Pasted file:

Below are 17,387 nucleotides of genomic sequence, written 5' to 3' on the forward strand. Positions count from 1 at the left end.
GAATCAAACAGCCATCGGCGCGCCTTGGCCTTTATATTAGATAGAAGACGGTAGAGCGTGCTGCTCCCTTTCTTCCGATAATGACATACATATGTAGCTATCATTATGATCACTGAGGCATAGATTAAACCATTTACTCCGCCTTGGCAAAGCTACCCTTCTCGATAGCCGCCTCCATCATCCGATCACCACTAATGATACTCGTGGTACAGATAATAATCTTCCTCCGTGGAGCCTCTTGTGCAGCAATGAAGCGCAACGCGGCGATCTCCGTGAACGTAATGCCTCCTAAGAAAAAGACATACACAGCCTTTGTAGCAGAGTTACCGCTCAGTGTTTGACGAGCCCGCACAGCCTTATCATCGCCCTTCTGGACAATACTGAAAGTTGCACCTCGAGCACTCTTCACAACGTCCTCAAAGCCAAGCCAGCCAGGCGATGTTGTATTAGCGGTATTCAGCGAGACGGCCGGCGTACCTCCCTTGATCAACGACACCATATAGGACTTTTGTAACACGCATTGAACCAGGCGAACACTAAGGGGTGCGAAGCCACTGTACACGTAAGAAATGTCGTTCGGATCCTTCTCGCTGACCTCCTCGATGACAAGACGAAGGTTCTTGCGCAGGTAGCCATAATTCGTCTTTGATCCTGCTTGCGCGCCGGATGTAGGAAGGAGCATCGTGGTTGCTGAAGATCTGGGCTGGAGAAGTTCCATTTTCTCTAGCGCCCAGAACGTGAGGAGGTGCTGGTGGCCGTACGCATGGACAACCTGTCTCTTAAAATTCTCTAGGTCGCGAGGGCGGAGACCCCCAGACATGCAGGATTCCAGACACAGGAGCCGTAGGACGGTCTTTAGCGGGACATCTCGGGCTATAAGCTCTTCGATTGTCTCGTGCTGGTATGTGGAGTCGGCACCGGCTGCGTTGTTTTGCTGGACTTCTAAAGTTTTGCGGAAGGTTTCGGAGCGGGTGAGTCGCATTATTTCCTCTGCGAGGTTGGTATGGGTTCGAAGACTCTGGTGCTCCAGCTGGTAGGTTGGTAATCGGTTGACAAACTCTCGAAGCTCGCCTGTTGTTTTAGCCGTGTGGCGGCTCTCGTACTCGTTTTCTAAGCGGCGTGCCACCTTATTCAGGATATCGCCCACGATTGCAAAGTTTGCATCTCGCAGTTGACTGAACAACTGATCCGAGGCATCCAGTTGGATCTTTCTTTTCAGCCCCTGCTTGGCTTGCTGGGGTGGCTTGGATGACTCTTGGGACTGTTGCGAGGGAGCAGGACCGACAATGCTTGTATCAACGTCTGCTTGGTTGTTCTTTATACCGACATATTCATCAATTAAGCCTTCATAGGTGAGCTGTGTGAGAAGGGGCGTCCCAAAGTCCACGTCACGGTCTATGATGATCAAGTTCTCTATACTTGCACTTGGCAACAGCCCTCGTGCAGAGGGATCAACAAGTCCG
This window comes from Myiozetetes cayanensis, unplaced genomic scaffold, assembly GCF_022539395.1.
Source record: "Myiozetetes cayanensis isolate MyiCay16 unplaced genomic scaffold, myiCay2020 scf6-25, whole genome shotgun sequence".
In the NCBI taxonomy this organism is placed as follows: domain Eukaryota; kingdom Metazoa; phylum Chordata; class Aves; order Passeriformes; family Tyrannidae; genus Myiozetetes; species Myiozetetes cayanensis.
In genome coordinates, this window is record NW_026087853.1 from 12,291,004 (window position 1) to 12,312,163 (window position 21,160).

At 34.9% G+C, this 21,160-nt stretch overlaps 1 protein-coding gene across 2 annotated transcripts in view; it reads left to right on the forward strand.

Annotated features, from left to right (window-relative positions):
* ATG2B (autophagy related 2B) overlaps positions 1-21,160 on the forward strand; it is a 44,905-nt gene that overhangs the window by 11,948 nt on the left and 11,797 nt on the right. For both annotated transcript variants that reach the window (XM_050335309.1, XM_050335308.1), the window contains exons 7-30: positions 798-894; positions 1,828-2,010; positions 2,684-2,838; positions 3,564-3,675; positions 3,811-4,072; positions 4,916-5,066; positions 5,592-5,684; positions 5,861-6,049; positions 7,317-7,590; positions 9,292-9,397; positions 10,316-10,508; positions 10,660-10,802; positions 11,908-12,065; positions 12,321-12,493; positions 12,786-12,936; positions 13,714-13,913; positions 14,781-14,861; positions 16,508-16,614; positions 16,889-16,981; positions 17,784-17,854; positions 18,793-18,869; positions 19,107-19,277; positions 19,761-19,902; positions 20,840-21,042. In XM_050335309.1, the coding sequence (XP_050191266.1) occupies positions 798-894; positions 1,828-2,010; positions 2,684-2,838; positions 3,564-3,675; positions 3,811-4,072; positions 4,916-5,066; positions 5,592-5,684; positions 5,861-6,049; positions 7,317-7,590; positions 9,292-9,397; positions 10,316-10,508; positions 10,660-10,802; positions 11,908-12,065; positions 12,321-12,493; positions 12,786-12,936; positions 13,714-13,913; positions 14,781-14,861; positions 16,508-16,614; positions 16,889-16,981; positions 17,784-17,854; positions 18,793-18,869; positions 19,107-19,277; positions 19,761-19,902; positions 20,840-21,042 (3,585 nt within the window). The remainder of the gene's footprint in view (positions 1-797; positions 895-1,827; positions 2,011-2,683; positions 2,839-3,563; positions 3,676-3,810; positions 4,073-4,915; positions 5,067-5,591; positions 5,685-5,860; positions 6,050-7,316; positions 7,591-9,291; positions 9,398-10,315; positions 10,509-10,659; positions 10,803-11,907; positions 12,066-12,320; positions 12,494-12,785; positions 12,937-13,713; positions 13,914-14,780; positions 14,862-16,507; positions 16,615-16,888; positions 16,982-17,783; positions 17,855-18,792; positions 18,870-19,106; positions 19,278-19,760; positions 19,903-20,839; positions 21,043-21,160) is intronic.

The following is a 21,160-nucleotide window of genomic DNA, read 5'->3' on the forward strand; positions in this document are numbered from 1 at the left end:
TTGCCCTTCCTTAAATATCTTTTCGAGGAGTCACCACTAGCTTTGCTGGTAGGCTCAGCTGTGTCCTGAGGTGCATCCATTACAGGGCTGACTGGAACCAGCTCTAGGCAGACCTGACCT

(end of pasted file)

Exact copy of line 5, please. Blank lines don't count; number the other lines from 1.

In the NCBI taxonomy this organism is placed as follows: domain Eukaryota; kingdom Metazoa; phylum Chordata; class Aves; order Passeriformes; family Tyrannidae; genus Myiozetetes; species Myiozetetes cayanensis.